Teach this Poem is a weekly series featuring a poem from our online poetry collection, accompanied by interdisciplinary resources and activities designed to help K-12 teachers quickly and easily bring poetry into the classroom.


Featured Poem

Repairing Field Telephone Lines During a Gas Attack at the Front

 Repairing Field Telephone Lines During a Gas Attack at the Front
Keystone View Company, Publisher. Repairing Field Telephone Lines During a Gas Attack at the Front. Keystone View Company, photographed between 1914 and 1918, published 1923. Photograph.


Classroom Activities

The following activities and questions are designed to help your students use their noticing skills to move through the poem and develop their thinking about its meaning with confidence, using what they’ve noticed as evidence for their interpretations. Read more about the framework upon which these activities are based.


  1. Warm-up (quick write and pair share): With a partner, sketch at least three images that come to mind when you think about war. 
  2. Before Reading the Poem (noticing and pair share): Look carefully at the image of the photograph of soldiers repairing a telephone wire. What do you notice first? With your partner or tablemates, discuss what you think is happening in the image. Look again. What else do you notice? 
  3. Reading the Poem: Read the poem “Wirers” by Siegfried Sassoon silently.  Notice the words and phrases that jump out at you, then think about what you noticed as you annotate the poem. 
  4. Listening to the Poem (enlist two volunteers to read the poem aloud): Listen as the poem is read aloud twice, and write down any additional words and phrases that stand out to you. Call back the lines that you like by saying these lines aloud with your group.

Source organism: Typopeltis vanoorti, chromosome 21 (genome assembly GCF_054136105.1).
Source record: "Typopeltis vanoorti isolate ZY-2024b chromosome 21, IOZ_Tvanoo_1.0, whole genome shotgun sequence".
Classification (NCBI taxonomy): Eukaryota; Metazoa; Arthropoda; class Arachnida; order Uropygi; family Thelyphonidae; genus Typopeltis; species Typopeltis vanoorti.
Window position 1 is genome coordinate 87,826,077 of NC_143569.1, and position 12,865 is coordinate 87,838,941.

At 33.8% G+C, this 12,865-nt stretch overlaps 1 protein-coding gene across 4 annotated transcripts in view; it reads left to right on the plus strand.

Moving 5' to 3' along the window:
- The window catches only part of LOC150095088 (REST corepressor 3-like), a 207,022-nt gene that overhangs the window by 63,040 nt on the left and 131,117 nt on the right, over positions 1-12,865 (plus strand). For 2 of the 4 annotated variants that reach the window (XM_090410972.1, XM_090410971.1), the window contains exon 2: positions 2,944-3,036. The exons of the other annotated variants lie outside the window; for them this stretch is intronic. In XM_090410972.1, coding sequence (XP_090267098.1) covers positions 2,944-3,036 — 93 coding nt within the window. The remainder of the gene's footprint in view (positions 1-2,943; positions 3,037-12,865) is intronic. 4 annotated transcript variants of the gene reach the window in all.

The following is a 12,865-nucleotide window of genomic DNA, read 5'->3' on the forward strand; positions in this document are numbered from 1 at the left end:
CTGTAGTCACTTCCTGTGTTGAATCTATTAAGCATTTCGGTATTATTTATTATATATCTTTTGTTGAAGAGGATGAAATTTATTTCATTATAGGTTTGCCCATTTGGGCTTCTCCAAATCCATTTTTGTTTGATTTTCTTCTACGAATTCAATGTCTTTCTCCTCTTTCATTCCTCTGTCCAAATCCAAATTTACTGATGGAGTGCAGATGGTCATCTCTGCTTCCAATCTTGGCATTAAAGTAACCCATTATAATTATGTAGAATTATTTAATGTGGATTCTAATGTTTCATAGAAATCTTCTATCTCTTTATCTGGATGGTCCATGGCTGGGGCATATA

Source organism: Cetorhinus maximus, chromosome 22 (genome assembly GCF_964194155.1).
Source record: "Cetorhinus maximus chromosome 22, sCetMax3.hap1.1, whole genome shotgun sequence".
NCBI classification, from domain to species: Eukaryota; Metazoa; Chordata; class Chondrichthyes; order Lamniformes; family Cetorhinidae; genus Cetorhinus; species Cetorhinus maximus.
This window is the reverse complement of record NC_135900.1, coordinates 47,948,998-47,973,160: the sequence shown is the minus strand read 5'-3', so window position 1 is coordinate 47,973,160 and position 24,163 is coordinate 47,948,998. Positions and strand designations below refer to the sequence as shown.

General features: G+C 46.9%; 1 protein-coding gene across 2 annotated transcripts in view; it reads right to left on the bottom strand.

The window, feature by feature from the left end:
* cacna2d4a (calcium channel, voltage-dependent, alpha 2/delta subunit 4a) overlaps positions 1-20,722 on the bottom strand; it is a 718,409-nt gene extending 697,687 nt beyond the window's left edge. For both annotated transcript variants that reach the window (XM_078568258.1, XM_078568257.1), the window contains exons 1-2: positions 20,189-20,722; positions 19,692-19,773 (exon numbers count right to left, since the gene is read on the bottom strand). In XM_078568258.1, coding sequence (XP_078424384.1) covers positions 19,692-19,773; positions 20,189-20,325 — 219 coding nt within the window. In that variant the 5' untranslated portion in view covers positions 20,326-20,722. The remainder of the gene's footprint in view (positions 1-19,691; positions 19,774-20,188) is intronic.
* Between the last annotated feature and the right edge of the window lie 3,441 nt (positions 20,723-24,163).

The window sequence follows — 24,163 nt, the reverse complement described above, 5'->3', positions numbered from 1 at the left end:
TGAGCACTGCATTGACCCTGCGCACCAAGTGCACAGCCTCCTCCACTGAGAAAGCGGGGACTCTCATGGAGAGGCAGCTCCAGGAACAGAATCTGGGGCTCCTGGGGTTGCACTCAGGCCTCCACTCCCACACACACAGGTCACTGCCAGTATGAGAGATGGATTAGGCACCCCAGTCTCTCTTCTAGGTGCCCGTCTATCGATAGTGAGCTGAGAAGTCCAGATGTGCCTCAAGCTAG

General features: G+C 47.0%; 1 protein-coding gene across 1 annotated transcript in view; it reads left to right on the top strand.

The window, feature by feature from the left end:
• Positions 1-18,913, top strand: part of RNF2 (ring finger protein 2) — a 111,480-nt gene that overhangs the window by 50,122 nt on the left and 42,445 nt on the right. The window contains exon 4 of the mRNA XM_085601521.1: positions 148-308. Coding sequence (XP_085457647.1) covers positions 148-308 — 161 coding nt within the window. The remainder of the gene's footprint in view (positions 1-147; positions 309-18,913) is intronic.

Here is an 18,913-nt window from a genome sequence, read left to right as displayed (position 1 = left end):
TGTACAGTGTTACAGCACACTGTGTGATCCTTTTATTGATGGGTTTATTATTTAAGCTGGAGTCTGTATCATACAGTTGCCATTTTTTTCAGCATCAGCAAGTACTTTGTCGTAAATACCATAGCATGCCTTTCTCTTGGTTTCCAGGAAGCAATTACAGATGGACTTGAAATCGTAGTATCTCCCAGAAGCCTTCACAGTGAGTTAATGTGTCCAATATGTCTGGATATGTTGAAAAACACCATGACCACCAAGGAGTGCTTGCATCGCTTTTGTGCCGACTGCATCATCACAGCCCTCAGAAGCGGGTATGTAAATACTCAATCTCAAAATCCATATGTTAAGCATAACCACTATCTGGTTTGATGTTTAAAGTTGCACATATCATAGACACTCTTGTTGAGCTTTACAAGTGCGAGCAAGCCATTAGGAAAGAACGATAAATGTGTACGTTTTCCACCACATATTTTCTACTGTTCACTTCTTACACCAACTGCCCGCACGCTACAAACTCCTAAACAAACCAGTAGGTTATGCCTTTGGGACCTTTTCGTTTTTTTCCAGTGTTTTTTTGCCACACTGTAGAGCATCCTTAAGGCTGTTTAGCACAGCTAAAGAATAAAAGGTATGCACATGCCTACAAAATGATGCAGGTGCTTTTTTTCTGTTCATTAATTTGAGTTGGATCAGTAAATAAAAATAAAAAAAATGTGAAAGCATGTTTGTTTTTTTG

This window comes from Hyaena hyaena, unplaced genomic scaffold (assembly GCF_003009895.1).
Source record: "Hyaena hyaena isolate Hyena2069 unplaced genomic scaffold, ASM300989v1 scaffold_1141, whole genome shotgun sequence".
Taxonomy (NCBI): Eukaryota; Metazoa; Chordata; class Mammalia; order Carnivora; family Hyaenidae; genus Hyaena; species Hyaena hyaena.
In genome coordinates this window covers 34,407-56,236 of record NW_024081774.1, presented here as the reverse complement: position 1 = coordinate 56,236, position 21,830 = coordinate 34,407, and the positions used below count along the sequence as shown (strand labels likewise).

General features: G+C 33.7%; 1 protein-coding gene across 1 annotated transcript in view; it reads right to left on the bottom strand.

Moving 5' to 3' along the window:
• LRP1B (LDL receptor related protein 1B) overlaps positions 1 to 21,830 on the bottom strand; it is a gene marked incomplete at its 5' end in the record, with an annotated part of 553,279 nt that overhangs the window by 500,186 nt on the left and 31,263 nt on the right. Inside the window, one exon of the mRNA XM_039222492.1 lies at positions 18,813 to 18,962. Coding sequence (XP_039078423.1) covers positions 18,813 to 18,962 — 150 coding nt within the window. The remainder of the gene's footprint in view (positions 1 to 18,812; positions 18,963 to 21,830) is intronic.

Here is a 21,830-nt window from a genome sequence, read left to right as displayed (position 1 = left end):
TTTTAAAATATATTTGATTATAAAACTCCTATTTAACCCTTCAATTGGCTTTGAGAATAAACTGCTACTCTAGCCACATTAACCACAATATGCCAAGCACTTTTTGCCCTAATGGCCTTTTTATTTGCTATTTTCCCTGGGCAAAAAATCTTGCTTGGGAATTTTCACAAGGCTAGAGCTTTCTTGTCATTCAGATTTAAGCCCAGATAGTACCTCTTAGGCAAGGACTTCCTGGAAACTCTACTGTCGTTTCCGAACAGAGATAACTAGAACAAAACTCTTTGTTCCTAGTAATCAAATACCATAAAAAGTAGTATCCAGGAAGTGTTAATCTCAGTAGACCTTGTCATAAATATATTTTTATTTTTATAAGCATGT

5. Small-group Discussion: Share what you noticed in the poem with your partner and another pair of students. Based on the details you just shared with your small group, what connections can you make between the poem and image? In what ways are they similar? Different? What emotions does the poem leave you with that the image doesn't convey?
  6. Whole-class Discussion: What do you think is meant by the phrase “wiring party?” How would you describe the wirers? Why might the poem end with the phrase “But we can say the front-line wire’s been safely mended”? 
  7. Extension for Grades 7-8: Think about Young Hughes and the other soldiers on the front line. Write a postcard from the perspective of one of the soldiers writing home to someone they love or miss. 
  8. Extension for Grades 9-12: Veterans Day is a holiday meant to honor those who have served the country in war.Research and read poems for Veterans Day. Choose to write an essay about the importance of writing about war or to emulate the style of one of the poems you encounter.

More Context for Teachers

In his 1920 introduction to Wilfred Owen’s Poems, Siegfried Sassoon writes, “His conclusions about War are so entirely in accordance with my own that I cannot attempt to judge his work with any critical detachment. I can only affirm that he was a man of absolute integrity of mind. He never wrote his poems (as so many war-poets did) to make the effect of a personal gesture. He pitied others; he did not pity himself. In the last year of his life he attained a clear vision of what he needed to say, and these poems survive him as his true and splendid testament.” Read more